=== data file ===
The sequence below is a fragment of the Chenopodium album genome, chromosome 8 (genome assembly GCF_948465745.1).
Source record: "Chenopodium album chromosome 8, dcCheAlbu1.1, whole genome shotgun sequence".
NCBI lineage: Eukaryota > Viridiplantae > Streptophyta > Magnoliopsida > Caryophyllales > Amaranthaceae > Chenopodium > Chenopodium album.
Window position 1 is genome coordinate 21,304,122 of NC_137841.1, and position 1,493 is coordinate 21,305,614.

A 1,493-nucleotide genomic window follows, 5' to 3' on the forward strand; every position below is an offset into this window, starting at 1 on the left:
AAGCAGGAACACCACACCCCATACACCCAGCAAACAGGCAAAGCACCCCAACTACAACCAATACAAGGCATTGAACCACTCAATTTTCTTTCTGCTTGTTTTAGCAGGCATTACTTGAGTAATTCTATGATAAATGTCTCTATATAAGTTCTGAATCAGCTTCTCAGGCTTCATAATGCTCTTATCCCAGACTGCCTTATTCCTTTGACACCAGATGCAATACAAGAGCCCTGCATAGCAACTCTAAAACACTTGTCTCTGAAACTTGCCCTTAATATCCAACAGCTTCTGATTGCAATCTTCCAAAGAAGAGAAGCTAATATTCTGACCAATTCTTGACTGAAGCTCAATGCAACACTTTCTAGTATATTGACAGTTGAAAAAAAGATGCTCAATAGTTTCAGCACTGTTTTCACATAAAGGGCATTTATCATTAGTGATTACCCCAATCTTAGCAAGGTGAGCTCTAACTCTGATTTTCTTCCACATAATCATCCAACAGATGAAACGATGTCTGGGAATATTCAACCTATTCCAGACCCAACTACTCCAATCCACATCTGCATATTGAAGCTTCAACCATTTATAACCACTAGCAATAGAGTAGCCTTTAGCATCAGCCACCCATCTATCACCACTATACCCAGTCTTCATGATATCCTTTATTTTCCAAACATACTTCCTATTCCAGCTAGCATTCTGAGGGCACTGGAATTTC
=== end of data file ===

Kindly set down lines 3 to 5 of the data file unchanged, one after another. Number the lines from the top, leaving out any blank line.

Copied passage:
NCBI lineage: Eukaryota > Viridiplantae > Streptophyta > Magnoliopsida > Caryophyllales > Amaranthaceae > Chenopodium > Chenopodium album.
Window position 1 is genome coordinate 21,304,122 of NC_137841.1, and position 1,493 is coordinate 21,305,614.

A 1,493-nucleotide genomic window follows, 5' to 3' on the forward strand; every position below is an offset into this window, starting at 1 on the left: